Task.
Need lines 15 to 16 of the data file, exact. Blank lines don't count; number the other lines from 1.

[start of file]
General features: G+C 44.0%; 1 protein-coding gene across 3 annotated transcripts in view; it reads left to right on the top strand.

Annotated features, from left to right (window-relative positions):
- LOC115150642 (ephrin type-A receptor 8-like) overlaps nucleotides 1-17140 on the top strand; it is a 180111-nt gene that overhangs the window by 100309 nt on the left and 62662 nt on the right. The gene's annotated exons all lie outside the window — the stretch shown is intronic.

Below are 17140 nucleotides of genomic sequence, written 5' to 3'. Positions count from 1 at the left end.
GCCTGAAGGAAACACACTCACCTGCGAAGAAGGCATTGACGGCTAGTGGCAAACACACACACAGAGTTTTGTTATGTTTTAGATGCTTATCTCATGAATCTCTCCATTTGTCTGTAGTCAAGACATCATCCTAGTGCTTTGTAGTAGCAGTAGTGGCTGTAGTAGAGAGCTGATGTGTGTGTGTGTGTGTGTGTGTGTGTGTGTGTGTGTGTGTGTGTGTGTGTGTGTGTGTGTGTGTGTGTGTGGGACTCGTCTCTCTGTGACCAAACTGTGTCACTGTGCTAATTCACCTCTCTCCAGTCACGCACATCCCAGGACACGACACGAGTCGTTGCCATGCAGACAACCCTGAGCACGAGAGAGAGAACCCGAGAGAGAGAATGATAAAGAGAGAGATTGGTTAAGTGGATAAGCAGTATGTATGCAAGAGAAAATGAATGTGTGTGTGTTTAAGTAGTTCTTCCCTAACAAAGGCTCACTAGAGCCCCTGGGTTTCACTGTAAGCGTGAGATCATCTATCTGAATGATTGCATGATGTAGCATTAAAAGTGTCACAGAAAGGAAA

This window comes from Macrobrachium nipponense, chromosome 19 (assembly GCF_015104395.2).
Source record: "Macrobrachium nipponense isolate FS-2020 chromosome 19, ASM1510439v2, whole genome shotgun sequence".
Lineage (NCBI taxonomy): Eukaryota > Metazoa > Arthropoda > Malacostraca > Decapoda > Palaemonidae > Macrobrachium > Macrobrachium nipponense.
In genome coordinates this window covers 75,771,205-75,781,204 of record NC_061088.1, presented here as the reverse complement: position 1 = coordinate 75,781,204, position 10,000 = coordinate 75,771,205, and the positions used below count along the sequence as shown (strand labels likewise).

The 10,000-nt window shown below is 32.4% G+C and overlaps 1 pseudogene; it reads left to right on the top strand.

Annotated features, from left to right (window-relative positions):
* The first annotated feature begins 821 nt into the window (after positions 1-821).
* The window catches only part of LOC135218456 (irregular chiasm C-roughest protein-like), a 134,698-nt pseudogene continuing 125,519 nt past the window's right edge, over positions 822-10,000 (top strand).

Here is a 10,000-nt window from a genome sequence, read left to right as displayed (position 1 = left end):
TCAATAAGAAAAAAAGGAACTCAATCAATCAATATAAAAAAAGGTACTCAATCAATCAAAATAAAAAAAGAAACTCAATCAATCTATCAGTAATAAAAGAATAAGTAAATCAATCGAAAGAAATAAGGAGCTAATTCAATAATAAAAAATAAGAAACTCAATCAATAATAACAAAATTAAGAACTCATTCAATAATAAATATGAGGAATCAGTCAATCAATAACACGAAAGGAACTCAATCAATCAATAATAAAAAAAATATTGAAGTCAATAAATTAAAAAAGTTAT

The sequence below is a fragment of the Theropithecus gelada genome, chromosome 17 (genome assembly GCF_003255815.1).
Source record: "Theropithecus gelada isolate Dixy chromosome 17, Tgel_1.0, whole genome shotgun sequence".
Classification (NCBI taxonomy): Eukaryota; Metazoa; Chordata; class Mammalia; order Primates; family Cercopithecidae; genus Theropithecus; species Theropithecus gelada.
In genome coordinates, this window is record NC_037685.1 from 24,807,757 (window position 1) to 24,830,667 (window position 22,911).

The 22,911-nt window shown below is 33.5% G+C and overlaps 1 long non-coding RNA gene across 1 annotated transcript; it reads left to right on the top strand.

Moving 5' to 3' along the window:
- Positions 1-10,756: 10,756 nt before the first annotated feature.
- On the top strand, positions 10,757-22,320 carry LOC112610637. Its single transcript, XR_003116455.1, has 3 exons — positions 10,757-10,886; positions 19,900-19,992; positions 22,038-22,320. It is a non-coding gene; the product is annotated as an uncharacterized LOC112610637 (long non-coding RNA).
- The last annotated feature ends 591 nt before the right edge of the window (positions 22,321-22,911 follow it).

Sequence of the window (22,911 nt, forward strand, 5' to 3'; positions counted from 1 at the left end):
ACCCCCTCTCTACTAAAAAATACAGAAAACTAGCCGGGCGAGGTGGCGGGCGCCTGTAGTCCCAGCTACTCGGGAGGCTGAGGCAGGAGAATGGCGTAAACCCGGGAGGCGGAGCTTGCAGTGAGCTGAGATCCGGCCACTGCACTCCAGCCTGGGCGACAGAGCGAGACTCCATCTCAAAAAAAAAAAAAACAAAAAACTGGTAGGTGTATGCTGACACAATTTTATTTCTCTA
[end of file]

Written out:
TCAATAAGAAAAAAAGGAACTCAATCAATCAATATAAAAAAAGGTACTCAATCAATCAAAATAAAAAAAGAAACTCAATCAATCTATCAGTAATAAAAGAATAAGTAAATCAATCGAAAGAAATAAGGAGCTAATTCAATAATAAAAAATAAGAAACTCAATCAATAATAACAAAATTAAGAACTCATTCAATAATAAATATGAGGAATCAGTCAATCAATAACACGAAAGGAACTCAATCAATCAATAATAAAAAAAATATTGAAGTCAATAAATTAAAAAAGTTAT

The sequence below is a fragment of the Theropithecus gelada genome, chromosome 17 (genome assembly GCF_003255815.1).